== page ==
Frost protection for tender plants
I’ll give you two guesses of what you’re looking at! Actually, you probably only need one. Yesterday, I decided to bite the bullet and plant a row of cherry tomatoes in our garden because they’ve been getting too leggy in the greenhouse. I had been watching the weather forecast quite closely and I swear there weren’t any temperatures in the 30s listed while I happily planted these guys. Sigh…
I checked the forecast again last night and sure enough, there are some 30-degree temperatures listed for Wednesday night. Are you kiddin’ me?! I do admit that technically I’m jumping the gun because smart veggie gardeners know to wait until closer to the 1st of June before planting their tomatoes. But don’t you always fight the urge to plant them early? (come on, you can admit it because now you know I’m an offender as well)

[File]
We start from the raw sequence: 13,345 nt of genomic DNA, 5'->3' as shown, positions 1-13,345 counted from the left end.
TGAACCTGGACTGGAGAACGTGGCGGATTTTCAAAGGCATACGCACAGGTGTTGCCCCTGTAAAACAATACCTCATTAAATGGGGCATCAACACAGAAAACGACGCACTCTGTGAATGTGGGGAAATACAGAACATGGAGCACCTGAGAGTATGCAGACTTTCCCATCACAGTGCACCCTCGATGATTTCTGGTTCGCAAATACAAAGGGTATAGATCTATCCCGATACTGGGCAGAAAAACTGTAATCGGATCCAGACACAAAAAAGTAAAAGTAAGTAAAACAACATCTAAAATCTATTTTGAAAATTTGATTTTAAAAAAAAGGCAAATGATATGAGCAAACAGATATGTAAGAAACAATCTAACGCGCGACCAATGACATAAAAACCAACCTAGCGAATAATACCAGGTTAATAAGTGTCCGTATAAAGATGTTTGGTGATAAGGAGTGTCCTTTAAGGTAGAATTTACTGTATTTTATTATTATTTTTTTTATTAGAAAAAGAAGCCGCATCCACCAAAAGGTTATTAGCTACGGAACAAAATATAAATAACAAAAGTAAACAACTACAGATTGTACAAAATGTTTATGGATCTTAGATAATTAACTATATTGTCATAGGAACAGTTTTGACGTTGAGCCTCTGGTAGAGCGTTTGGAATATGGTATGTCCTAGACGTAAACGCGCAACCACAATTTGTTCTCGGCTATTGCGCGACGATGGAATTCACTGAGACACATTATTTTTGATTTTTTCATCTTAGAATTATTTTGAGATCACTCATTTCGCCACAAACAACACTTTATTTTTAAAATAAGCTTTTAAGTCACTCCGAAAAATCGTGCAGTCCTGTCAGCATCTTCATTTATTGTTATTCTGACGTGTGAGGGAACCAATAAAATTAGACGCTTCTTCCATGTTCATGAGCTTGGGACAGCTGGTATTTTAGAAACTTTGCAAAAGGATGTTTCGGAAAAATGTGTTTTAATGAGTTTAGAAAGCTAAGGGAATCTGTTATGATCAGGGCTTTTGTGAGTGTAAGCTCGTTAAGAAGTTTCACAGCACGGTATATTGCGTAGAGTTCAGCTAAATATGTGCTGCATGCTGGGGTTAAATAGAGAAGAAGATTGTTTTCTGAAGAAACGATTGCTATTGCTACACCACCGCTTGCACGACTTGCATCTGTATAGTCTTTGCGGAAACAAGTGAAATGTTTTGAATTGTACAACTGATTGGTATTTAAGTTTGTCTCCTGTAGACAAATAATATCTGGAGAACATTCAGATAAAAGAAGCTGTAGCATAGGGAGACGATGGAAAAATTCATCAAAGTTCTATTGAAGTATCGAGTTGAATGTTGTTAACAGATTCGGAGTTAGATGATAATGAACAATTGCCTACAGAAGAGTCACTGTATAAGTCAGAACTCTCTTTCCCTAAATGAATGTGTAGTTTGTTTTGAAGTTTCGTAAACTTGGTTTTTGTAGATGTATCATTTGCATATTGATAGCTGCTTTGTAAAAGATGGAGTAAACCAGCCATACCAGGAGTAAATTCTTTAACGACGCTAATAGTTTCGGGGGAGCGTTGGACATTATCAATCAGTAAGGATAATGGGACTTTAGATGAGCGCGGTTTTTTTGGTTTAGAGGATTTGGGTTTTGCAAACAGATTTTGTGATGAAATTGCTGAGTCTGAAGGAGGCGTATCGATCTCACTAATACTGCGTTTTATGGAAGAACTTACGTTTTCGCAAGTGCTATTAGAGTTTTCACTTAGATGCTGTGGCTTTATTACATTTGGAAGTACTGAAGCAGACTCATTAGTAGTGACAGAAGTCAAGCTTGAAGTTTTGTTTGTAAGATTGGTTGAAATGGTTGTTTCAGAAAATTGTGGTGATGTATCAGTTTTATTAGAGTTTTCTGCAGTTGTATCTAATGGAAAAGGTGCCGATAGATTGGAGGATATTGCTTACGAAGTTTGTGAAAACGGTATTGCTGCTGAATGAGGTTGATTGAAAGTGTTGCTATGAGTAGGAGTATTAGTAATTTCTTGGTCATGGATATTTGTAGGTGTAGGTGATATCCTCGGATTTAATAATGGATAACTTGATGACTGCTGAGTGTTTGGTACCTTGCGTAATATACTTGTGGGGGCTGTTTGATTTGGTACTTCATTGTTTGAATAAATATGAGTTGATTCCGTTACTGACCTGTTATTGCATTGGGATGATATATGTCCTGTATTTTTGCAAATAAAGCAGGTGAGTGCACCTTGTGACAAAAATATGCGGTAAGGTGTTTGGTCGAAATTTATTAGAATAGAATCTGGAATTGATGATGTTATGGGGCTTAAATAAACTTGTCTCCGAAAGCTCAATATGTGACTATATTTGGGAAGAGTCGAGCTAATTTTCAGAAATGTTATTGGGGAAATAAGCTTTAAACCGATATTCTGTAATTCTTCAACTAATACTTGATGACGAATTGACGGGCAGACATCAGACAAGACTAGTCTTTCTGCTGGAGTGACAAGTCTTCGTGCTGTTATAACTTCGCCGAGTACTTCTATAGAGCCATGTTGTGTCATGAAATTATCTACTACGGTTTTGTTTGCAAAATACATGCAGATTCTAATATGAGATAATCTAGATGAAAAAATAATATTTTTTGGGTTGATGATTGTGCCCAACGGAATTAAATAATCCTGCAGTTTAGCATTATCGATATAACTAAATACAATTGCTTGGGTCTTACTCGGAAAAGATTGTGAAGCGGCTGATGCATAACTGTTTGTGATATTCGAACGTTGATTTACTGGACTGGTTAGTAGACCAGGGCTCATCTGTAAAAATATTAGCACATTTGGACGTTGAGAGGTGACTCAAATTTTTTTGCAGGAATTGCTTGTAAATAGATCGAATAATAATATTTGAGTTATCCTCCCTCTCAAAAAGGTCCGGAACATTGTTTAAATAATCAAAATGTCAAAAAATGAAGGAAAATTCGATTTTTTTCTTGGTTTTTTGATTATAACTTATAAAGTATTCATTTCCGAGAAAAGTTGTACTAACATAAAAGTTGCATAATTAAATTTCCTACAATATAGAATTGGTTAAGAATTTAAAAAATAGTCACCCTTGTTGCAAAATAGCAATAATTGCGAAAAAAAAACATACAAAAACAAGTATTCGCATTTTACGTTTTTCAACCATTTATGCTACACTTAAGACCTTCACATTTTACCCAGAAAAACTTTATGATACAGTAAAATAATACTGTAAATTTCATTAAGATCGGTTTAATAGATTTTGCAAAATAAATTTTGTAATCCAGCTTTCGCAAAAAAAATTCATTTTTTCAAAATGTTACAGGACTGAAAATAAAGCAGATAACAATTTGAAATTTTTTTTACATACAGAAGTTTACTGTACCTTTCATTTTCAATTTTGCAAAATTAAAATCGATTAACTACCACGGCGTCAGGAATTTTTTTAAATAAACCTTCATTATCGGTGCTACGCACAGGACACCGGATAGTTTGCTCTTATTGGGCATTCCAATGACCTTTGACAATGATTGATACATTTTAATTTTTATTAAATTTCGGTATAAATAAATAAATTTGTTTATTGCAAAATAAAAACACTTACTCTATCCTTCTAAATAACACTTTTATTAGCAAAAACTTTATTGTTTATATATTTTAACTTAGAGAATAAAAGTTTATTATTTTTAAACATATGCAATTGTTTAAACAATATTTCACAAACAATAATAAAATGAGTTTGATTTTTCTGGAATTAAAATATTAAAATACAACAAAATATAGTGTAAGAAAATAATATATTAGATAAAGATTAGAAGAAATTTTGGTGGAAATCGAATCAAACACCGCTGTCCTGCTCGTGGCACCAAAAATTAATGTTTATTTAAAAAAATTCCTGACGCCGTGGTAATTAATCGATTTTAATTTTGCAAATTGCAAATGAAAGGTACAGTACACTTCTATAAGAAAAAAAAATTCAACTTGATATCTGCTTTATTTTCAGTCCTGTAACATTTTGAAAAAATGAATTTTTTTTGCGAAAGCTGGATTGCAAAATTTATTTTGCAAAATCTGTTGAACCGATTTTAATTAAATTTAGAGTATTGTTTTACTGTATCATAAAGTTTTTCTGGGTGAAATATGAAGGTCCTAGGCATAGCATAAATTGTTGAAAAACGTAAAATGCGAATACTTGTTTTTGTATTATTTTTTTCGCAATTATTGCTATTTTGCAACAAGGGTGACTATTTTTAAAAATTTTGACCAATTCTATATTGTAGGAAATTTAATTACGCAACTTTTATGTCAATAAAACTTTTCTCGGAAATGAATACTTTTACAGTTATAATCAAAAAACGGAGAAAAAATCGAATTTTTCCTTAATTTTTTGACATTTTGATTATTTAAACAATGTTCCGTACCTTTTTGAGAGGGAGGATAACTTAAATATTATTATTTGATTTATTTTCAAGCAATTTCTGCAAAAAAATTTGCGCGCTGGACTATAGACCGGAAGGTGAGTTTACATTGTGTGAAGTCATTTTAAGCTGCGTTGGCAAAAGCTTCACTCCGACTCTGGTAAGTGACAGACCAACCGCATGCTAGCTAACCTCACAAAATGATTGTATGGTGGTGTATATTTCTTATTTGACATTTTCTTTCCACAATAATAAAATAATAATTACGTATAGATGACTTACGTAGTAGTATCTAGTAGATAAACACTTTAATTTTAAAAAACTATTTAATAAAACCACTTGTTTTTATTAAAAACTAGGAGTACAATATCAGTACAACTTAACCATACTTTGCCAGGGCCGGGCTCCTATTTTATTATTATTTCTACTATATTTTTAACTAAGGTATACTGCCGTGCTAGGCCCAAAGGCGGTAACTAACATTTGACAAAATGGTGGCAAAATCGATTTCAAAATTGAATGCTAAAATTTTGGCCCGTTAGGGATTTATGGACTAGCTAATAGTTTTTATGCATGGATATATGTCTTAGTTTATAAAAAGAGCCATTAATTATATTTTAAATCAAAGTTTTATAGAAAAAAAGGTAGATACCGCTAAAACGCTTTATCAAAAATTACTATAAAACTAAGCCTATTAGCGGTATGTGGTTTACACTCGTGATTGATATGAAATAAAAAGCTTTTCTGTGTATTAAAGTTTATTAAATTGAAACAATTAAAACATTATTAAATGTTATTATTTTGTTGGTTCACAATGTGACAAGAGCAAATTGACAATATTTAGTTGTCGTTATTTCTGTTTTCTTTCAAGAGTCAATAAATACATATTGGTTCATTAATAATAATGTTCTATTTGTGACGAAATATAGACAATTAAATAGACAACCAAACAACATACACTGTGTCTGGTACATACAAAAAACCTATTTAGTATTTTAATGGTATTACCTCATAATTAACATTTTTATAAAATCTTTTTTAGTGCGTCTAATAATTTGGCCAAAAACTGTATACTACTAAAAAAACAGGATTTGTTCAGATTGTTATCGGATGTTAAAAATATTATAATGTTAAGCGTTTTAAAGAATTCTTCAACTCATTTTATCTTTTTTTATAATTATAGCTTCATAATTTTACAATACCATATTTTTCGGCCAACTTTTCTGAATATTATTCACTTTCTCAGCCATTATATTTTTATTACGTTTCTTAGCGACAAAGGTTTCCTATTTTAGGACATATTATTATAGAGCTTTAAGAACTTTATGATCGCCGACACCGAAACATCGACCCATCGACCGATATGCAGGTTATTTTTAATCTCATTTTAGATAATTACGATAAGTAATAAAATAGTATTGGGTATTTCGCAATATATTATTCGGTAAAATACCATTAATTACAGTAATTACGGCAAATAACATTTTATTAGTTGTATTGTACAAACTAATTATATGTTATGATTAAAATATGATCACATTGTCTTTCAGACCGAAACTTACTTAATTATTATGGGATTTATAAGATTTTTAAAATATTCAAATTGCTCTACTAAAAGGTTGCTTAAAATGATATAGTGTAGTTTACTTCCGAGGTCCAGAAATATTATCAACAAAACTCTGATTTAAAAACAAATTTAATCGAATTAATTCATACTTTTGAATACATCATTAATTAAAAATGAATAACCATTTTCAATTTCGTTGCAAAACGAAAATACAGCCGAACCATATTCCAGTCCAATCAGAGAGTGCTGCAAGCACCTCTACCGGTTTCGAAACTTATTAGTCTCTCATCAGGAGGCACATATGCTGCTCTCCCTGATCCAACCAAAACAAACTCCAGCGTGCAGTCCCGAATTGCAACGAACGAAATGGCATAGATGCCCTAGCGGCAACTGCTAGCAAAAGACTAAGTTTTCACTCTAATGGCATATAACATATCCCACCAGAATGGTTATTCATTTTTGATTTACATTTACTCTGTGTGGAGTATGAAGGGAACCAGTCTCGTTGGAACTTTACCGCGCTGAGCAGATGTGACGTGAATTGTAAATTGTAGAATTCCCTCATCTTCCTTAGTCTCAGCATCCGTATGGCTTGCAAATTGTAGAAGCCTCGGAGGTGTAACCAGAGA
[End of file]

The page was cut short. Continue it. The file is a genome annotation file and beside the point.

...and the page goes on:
OK, back to the photo at the top. Today, I decided to give the tomatoes and a few other tender veggie plants some protection. Since the cherry tomatoes are planted on either side of a 4′ by 8′ sheet of wire, that makes it a little tricky. Fortunately, I had a long piece of floating row cover that I encircled the plants and wire with and then used a lot of clothespins to hold it in place. So you are looking at a bunch of seedlings that are saying, “Let us outta here!” (and if you guessed that, you win the prize of the day… not that I know what that is just yet).
The second photo isn’t pretty but it’s how I protected my pole bean seedlings which, as you can see, are planted next to our bean arbor. Another tricky spot to protect! But no problem: I had two long pieces of “weedblock” fabric that I used in a similar manner to the tomato set-up.
These two arrangements should protect both the tomatoes and the beans. And for all I know, we won’t get a frost but since we live in an outlying area, we usually get chillier temps than you city-dwellers do (you are soooo lucky). So keep your fingers crossed that all of our gardens come through this OK. And if you have an interesting way of protecting your plants, why not share it with the rest of us? Either comment on this post or drop me a note at firstname.lastname@example.org. Thanks.